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Kremlin attack dog who hounded Shell out of its controlling stake in Sakhalin-2 has been dismissed

RIA Novosti

Deputy head of Russian environmental watchdog dismissed

Kremlin attack dog Oleg Mitvol

"Kremlin attack dog" Oleg Mitvol

20:55 | 09/ 09/ 2008

MOSCOW, September 9 (RIA Novosti) – A plaque bearing the name of Oleg Mitvol has been removed from the door of his office at the Russian environmental watchdog, the out-of-favor deputy head of Rosprirodnadzor told RIA Novosti on Tuesday.

Mitvol said the deputy natural resources minister, Semyon Levi, signed an order Tuesday on his dismissal due to personnel cuts, but failed to hand him the document.

Mitvol said the document was signed in the absence of Minister Yury Trutnev, who on Tuesday told journalists in Irkutsk that he hoped the conflict between Mitvol and his boss, Vladimir Kirillov, would be resolved.

“I would very much like to speak to Trutnev,” he said.

But a source in Rosprirodnadzor told RIA Novosti that Mitvol had been informed of his dismissal, which Mitvol denied.

In June, Kirillov dramatically reduced the role of his outspoken deputy, who had become known for high-profile campaigns against oil companies.

Mitvol was appointed deputy environment chief in April 2004 but came to international attention in late 2006 when he led a campaign against oil major Shell that resulted in a lucrative project being sold to Gazprom.

He brought the government’s attention to damaging development work being carried out through the Sakhalin II oil and gas project in Russia’s Far East, then led by Shell.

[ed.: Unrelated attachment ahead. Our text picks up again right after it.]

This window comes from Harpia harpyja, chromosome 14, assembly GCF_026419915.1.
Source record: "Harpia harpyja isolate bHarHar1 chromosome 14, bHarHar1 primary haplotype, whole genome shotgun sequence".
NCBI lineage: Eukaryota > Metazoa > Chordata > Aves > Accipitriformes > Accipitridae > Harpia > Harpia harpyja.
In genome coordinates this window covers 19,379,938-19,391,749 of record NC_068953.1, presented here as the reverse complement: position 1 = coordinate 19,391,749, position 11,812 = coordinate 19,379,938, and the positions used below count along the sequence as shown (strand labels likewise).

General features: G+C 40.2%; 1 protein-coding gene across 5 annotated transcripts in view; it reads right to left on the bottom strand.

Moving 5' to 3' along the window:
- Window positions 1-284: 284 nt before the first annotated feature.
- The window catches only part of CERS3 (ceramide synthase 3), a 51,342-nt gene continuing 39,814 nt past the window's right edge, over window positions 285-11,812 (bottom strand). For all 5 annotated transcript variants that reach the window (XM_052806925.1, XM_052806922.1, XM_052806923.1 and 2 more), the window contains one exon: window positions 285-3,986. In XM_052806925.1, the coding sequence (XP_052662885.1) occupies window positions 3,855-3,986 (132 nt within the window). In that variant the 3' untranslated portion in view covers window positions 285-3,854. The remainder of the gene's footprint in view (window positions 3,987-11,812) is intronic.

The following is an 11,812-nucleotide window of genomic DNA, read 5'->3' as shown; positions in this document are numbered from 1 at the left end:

He has also spearheaded campaigns over ExxonMobil-led Sakhalin-I, the Kovykta gas field developed by TNK-BP, and a pulp mill next to Siberia’s Lake Baikal.

Although in most cases the environmental damage Mitvol has highlighted, including deforestation, toxic waste dumping and soil erosion, has been well documented by environmental groups, the campaigns have often been portrayed in the Western media as part of the Kremlin’s drive to bring key oil and gas assets back under its control.

Back in 2005, Mitvol gained publicity within Russia with widely reported cases involving pop diva Alla Pugachyova and electricity monopoly chief Anatoly Chubais over their country estates, which Mitvol said should be demolished because they had been built without planning permission in water-protection zones.

Reports that Kirillov planned to sack Mitvol emerged soon after the new chief’s appointment in January this year.

One of Krillov’s predecessors, Sergei Sai, tried to dismiss Mitvol in late 2006, but was overruled by the natural resources minister.

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